Anything Goes! – Rediscovering ‘Nothing Sacred’ (US 1937 – 77 mins)

Posted in Rediscover by - November 30, 2013
Anything Goes! – Rediscovering ‘Nothing Sacred’ (US 1937 – 77 mins)

Rediscovering ‘Nothing Sacred’ ( US 1937 – 77 Mins.)

Dr. Enoch Downer: [Speaking to Wally Cook] “You’re a newspaperman. I can smell ’em. I’ve always been able to smell ’em. Excuse me while I open the window?”

 

Still hilarious after all these years, William A. Wellman’s brilliant 1937 screwball comedy ‘Nothing Sacred’ is a great example of how a bad taste story can be told in a hugely likable way.

New York reporter Wally Cook (Fredric March) is reduced to writing his papers obituaries, after being caught trying to palm off an ordinary African-American as being a distinguished African ruler, during a publicised charity event.

In an effort to redeem himself, Cook asks his boss (a brilliantly harassed Walter Connolly) if he can cover the inspirational story of Hazel Flagg (Carole Lombard), a country girl who is dying from radium poisoning. Cook goes to Vermont to interview Hazel, unaware that she has recently been told by her doctor that she is in fact not dying after all. He invites the girl back to New York in the hope of his paper ‘The Morning Star’, getting a wider circulation. During all the hype and publicity, Wally and Hazel gradually find themselves falling in love.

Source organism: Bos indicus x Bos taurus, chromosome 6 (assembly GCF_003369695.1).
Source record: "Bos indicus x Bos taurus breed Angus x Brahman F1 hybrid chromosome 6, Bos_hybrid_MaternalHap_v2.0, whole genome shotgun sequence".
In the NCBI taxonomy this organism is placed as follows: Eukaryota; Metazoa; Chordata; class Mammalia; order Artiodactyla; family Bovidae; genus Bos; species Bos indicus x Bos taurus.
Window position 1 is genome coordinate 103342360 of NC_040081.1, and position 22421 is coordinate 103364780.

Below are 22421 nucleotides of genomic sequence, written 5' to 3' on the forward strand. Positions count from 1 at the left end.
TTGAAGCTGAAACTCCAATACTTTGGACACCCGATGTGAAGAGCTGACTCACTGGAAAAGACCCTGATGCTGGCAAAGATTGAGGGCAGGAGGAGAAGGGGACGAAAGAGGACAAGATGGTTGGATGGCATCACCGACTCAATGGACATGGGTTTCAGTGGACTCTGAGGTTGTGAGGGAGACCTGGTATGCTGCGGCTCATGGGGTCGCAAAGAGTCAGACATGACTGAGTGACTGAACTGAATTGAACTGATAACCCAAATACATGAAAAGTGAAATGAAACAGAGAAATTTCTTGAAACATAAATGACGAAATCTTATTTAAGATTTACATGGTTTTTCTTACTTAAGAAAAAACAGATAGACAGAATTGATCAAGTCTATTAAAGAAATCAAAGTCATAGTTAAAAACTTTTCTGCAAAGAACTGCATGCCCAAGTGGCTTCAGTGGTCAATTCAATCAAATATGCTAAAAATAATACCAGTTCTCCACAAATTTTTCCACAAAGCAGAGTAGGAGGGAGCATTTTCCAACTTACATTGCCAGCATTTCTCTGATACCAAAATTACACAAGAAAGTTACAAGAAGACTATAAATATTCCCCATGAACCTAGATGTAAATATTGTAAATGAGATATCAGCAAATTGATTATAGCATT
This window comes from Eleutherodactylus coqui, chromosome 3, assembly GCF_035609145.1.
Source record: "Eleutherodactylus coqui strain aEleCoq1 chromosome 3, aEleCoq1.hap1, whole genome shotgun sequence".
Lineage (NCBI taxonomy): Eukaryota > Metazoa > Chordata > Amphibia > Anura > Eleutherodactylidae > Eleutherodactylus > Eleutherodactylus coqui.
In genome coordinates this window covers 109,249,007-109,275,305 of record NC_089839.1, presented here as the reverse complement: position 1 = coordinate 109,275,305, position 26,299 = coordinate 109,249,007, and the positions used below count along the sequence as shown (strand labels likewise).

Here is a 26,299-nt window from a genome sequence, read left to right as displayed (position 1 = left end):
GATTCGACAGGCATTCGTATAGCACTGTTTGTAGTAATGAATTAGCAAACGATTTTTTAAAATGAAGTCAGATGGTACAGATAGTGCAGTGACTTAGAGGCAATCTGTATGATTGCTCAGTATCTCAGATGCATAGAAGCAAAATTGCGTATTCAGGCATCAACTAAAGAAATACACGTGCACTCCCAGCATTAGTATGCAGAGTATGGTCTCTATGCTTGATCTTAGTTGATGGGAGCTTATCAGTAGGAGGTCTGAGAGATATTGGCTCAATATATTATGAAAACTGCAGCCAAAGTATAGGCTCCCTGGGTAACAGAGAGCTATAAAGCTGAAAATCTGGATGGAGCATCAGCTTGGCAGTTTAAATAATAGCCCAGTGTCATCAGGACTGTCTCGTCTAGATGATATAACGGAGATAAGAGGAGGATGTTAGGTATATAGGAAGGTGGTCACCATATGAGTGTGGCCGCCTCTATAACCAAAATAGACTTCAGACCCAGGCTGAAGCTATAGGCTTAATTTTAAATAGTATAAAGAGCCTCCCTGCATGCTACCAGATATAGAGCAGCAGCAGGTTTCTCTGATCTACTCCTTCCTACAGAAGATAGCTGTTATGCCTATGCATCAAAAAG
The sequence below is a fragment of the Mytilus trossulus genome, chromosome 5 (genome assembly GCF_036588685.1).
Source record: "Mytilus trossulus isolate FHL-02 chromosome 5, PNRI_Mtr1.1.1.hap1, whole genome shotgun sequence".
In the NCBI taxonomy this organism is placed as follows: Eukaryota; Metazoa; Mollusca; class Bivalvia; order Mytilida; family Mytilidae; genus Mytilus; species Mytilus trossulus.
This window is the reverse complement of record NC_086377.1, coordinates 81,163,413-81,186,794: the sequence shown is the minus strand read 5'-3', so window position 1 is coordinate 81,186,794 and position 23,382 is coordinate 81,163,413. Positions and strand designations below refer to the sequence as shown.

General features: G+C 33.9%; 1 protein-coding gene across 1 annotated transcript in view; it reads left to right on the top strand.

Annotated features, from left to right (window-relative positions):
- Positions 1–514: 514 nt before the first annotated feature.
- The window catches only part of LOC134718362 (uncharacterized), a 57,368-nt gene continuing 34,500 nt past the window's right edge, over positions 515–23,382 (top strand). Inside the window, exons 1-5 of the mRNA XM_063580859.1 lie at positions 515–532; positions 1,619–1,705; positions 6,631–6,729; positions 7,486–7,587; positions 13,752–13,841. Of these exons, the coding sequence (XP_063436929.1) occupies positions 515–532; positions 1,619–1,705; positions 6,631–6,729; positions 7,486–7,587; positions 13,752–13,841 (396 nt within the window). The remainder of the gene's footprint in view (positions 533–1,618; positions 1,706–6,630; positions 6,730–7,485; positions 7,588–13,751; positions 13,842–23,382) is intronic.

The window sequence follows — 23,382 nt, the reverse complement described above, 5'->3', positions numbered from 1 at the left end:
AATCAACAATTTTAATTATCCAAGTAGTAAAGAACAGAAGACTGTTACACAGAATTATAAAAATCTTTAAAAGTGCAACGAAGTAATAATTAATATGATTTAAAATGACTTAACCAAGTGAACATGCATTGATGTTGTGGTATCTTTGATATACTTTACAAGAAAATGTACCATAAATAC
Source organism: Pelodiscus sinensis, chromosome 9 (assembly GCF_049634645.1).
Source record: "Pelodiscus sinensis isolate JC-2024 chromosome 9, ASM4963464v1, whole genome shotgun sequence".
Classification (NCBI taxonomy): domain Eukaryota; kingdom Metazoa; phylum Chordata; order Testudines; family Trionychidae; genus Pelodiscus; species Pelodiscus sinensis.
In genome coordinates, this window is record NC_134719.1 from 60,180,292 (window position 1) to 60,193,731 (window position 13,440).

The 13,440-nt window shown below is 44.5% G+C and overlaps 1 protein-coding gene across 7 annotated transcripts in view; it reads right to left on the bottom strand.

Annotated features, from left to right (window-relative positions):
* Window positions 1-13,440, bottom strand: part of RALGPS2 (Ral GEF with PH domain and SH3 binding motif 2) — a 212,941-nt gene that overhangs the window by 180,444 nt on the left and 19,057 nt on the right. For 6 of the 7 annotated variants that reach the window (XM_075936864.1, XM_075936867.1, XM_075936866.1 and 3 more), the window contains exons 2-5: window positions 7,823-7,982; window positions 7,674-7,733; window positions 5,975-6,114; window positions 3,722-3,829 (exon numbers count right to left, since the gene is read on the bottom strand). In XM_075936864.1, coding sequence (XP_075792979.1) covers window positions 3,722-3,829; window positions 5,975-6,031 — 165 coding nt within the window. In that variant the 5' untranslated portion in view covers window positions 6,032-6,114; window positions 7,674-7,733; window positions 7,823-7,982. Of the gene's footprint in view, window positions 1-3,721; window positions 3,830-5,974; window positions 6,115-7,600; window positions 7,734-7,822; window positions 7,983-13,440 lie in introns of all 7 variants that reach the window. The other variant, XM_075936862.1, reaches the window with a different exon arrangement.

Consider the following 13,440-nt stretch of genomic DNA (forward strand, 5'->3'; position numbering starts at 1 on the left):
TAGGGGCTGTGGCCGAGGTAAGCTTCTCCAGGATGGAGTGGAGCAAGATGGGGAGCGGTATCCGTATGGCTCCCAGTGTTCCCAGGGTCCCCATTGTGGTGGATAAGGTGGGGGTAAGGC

Once it comes to light that Hazel is in fact not dying, city officials decide that, rather than cause the community embarrassment, they should let it be reported that Hazel has committed suicide. This then leaves Wally and Hazel to marry, before setting sail for the tropics.

Shot in a glorious Technicolor, and running at a mere 77 minutes, the story moves along briskly, with never a dull moment. Scene after scene is filled with snappy dialogue and clever slapstick. The bedroom fight between Fredric March and the wonderful Carole Lombard, is a joy to watch. The comic timing between the two is flawless.

Renowned stage and movie actor Fredric March made one of his rare comedy appearances with ‘Nothing Sacred’. During his highly distinguished career he won two Best Actor Oscars. His first for 1931’s ‘Dr Jekyll & Mr Hyde’, and the second for the 1946 Oscar-winning drama ‘The Best Years of Our Lives’. Later in his career March went on to give powerhouse performances in serious roles in such classics as ‘Inherit the Wind’ (1960), and the excellent political thriller ‘Seven Days In May’ (1964). He died from cancer in 1975 at the age of 77.

This was 29 Year old Carole Lombard’s only colour movie, and she was marvellous in a sometimes physically demanding performance. A talented actress and comedienne, she went on to star in a comedy for Alfred Hitchcock ‘Mr.& Mrs.Smith’ (1941) and the very popular ‘To Be or Not To Be’ (1942) with Jack Benny which, sadly turned out to be Carole’s final movie. Her career was tragically cut short when, on January 16th 1942, a plane in which she was a passenger on, crashed into a mountain outside Las Vegas. All 22 people on board were killed, including 33 year old Carole.

A colourful, rapid fire screwball comedy, ‘Nothing Sacred’ really is a timeless classic with repeated viewings guaranteed. It may also be the first movie where a character is seen giving the middle finger!

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